Industrial designer Jim Rokos curated an exhibition in London, Dyslexic Design.
Jim heard a programme on the radio that was talking about dyslexia in a very negative way.
He decided to do an exhibit to reveal dyslexic thinking as a creative gift.
What’s interesting is that Jim didn’t know all of these artists and designers before the exhibition. He actually guessed which ones were dyslexic by looking at their art.
He says it was particularly the level of originality that made him identify the work as dyslexic.
Below are some of the designers who were involved. For more information visit here.
Jim likes to create sculptural objects that behave in unexpected ways. In this case the product takes on the behaviour of the objects contained.
The vase leans as the flower wilts…
Jim believes that his ability to design the way he does, is a result of his dyslexia.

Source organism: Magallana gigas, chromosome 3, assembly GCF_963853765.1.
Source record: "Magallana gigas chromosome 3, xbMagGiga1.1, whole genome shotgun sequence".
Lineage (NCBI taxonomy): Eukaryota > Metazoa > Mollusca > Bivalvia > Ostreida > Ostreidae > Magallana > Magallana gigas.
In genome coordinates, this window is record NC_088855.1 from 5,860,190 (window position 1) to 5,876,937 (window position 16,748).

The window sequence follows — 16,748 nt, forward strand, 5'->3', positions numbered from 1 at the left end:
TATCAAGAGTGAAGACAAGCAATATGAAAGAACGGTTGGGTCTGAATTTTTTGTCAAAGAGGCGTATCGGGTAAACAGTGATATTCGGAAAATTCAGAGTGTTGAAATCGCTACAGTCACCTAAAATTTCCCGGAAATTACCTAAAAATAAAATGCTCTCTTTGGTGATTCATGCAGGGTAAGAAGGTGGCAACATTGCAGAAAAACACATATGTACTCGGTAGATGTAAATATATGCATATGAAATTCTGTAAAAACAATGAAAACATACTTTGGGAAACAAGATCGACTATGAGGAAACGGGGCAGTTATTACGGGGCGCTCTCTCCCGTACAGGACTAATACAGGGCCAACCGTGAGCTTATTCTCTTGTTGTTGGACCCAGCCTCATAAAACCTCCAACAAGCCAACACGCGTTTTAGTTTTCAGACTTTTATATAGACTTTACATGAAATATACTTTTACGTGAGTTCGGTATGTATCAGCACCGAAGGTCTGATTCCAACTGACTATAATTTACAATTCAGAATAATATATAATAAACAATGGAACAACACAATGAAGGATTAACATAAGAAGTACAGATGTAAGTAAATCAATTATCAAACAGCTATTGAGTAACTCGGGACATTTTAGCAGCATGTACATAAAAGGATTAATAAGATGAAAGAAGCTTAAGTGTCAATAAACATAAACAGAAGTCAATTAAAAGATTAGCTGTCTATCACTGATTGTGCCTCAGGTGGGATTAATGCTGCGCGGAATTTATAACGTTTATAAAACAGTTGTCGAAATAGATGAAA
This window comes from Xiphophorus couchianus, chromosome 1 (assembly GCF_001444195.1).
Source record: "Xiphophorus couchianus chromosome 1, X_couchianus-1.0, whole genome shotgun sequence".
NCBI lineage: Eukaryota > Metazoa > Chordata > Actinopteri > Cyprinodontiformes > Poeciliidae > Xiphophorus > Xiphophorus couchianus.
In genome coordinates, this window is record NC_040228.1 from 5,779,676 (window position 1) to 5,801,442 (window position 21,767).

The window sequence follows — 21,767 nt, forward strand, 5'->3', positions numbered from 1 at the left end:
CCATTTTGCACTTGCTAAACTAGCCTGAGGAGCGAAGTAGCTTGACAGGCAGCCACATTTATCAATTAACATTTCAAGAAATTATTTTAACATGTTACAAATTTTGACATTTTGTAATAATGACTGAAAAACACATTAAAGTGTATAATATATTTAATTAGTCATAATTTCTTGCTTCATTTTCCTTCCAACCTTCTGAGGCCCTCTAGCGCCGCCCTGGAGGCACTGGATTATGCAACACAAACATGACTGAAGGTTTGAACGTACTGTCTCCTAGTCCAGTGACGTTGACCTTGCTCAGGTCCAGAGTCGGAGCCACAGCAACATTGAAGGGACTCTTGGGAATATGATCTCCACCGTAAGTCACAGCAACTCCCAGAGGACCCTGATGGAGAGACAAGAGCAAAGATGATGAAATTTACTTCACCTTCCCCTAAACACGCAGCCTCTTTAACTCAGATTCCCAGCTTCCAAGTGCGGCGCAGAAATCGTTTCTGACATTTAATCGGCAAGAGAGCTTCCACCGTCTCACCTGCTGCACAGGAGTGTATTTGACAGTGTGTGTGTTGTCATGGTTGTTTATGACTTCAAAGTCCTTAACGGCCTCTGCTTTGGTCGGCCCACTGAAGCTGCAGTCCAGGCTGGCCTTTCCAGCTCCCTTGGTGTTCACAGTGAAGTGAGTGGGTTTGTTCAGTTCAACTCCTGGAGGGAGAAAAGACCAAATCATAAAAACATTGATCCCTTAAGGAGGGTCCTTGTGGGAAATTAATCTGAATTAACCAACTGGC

Tom said, “I’ve always felt I’ve seen the world a little differently from the rest. I soon discovered that being different can actually be very empowering. Realising my potential has allowed me to create my own creative career path.”
Icelandic born artist Kristjana S Williams studied graphic design and illustration at Central St Martins and quickly gained critical acclaim as Creative Director of Beyond the Valley for 8 years. In 2012, Kristjana S Williams Studio began creating fine art pieces, art prints and furniture.
Rohan Chhabra is a fashion designer in New York.
A hunting jacket that folds into the 3-dimenional shape of a rhino.
“Dyslexia lets me develop my own method to analyse things and approach problems.”
Endangered by Rohan Chhabra
Bethan Laura Wood
Dyslexia is part of who I am and what makes life sometimes a little more difficult can also be the thing that allows you to stand out in the crowd with a unique way of seeing the world.